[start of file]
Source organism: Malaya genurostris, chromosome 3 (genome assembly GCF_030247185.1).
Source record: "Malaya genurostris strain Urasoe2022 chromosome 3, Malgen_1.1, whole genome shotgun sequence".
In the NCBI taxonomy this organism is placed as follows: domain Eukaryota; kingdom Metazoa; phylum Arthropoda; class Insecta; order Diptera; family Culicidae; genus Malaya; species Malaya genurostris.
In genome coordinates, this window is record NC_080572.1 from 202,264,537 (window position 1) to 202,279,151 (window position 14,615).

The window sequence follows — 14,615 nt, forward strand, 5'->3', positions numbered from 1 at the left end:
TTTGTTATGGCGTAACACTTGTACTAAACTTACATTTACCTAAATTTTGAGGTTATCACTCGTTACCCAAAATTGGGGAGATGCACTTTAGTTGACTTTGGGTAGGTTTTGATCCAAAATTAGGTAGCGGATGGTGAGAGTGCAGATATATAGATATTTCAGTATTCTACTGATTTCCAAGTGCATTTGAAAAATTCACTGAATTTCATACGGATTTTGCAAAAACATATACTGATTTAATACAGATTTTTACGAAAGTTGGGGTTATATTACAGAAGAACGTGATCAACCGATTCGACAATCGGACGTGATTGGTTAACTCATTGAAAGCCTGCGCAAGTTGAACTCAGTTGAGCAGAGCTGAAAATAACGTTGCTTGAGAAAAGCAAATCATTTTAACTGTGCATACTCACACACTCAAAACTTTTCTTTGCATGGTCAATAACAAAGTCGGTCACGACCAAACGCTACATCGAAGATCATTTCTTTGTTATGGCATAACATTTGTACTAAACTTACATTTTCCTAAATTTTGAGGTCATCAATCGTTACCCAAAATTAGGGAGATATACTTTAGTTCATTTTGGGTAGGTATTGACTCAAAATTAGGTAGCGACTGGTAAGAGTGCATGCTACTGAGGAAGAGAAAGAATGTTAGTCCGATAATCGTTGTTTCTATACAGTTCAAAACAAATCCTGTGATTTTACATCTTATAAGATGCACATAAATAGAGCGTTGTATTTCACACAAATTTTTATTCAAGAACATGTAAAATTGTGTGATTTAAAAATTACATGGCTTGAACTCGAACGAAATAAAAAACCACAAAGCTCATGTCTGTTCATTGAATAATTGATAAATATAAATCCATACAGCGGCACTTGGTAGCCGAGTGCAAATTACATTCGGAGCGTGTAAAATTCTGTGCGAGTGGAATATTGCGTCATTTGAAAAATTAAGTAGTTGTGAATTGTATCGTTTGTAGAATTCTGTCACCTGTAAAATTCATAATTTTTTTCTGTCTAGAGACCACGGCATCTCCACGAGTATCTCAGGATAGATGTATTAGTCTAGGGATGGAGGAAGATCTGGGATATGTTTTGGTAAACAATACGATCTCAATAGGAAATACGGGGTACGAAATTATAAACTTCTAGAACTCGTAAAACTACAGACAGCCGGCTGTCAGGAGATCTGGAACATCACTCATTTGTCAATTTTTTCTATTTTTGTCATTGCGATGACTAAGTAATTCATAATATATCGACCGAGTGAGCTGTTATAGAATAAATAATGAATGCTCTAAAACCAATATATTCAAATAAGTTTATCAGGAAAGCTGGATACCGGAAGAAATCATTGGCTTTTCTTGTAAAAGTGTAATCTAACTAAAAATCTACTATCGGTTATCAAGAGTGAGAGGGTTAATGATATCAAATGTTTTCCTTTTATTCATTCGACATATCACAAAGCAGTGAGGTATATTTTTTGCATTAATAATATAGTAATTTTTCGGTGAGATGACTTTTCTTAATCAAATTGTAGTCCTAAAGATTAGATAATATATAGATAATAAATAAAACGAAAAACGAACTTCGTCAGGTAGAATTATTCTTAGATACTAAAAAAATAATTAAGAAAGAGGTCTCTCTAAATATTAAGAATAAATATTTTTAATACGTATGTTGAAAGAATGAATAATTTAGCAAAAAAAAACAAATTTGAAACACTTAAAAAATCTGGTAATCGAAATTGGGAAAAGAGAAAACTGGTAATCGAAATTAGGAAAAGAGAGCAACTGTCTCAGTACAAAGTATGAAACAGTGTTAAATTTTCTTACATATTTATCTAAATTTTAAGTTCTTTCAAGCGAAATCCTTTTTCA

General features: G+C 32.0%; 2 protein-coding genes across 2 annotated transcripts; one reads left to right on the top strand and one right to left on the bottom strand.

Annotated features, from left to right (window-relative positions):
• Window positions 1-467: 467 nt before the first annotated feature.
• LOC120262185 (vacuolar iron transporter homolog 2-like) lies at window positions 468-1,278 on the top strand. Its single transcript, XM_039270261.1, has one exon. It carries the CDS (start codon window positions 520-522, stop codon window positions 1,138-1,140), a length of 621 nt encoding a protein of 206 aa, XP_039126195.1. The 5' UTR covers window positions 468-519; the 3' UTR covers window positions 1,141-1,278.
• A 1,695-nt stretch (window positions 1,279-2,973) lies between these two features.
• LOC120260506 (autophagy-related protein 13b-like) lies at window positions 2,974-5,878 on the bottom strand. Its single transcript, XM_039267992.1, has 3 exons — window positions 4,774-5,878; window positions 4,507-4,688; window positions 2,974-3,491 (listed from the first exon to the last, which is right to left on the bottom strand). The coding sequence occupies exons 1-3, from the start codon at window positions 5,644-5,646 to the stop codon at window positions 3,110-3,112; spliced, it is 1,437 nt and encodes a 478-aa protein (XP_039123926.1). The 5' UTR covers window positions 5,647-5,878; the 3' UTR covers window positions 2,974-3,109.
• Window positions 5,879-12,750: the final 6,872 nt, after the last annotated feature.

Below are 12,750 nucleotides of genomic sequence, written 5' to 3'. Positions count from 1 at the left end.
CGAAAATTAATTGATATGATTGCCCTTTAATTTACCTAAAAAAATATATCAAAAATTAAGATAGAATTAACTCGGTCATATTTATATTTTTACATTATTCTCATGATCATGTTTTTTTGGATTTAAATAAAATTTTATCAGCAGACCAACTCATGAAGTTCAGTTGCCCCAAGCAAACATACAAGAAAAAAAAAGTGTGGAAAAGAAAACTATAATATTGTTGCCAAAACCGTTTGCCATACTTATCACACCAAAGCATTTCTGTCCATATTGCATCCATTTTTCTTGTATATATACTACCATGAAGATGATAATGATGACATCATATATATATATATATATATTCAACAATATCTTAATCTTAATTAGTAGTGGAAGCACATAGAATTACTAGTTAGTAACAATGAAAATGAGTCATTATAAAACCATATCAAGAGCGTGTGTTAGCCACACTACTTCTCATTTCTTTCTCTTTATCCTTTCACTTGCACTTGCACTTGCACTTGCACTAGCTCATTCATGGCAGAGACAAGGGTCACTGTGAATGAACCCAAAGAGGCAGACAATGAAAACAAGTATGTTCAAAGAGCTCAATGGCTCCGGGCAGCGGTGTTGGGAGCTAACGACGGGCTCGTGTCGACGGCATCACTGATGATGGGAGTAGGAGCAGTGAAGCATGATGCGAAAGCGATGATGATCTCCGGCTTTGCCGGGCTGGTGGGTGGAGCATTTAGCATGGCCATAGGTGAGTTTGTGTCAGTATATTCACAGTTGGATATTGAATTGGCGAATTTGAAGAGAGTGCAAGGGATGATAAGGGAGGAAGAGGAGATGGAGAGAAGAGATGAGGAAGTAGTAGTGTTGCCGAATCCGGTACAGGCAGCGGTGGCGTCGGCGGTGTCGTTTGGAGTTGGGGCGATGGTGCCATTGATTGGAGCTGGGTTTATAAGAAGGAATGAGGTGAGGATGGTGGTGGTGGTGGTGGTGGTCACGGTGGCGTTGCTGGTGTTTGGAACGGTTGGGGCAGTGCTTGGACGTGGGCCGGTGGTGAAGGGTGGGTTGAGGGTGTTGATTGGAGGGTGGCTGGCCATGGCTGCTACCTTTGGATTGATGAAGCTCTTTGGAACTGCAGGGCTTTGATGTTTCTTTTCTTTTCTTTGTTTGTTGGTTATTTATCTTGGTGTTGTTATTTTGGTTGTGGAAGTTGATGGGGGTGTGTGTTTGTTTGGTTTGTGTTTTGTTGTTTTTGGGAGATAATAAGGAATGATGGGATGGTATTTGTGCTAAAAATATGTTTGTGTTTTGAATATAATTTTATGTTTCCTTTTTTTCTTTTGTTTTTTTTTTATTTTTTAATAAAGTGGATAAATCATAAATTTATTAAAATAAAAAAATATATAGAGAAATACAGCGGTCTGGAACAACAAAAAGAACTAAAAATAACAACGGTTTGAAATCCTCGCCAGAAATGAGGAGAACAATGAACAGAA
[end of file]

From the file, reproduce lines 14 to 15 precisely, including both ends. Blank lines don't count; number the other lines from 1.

Below are 12,750 nucleotides of genomic sequence, written 5' to 3'. Positions count from 1 at the left end.
CGAAAATTAATTGATATGATTGCCCTTTAATTTACCTAAAAAAATATATCAAAAATTAAGATAGAATTAACTCGGTCATATTTATATTTTTACATTATTCTCATGATCATGTTTTTTTGGATTTAAATAAAATTTTATCAGCAGACCAACTCATGAAGTTCAGTTGCCCCAAGCAAACATACAAGAAAAAAAAAGTGTGGAAAAGAAAACTATAATATTGTTGCCAAAACCGTTTGCCATACTTATCACACCAAAGCATTTCTGTCCATATTGCATCCATTTTTCTTGTATATATACTACCATGAAGATGATAATGATGACATCATATATATATATATATATATTCAACAATATCTTAATCTTAATTAGTAGTGGAAGCACATAGAATTACTAGTTAGTAACAATGAAAATGAGTCATTATAAAACCATATCAAGAGCGTGTGTTAGCCACACTACTTCTCATTTCTTTCTCTTTATCCTTTCACTTGCACTTGCACTTGCACTTGCACTAGCTCATTCATGGCAGAGACAAGGGTCACTGTGAATGAACCCAAAGAGGCAGACAATGAAAACAAGTATGTTCAAAGAGCTCAATGGCTCCGGGCAGCGGTGTTGGGAGCTAACGACGGGCTCGTGTCGACGGCATCACTGATGATGGGAGTAGGAGCAGTGAAGCATGATGCGAAAGCGATGATGATCTCCGGCTTTGCCGGGCTGGTGGGTGGAGCATTTAGCATGGCCATAGGTGAGTTTGTGTCAGTATATTCACAGTTGGATATTGAATTGGCGAATTTGAAGAGAGTGCAAGGGATGATAAGGGAGGAAGAGGAGATGGAGAGAAGAGATGAGGAAGTAGTAGTGTTGCCGAATCCGGTACAGGCAGCGGTGGCGTCGGCGGTGTCGTTTGGAGTTGGGGCGATGGTGCCATTGATTGGAGCTGGGTTTATAAGAAGGAATGAGGTGAGGATGGTGGTGGTGGTGGTGGTGGTCACGGTGGCGTTGCTGGTGTTTGGAACGGTTGGGGCAGTGCTTGGACGTGGGCCGGTGGTGAAGGGTGGGTTGAGGGTGTTGATTGGAGGGTGGCTGGCCATGGCTGCTACCTTTGGATTGATGAAGCTCTTTGGAACTGCAGGGCTTTGATGTTTCTTTTCTTTTCTTTGTTTGTTGGTTATTTATCTTGGTGTTGTTATTTTGGTTGTGGAAGTTGATGGGGGTGTGTGTTTGTTTGGTTTGTGTTTTGTTGTTTTTGGGAGATAATAAGGAATGATGGGATGGTATTTGTGCTAAAAATATGTTTGTGTTTTGAATATAATTTTATGTTTCCTTTTTTTCTTTTGTTTTTTTTTTATTTTTTAATAAAGTGGATAAATCATAAATTTATTAAAATAAAAAAATATATAGAGAAATACAGCGGTCTGGAACAACAAAAAGAACTAAAAATAACAACGGTTTGAAATCCTCGCCAGAAATGAGGAGAACAATGAACAGAA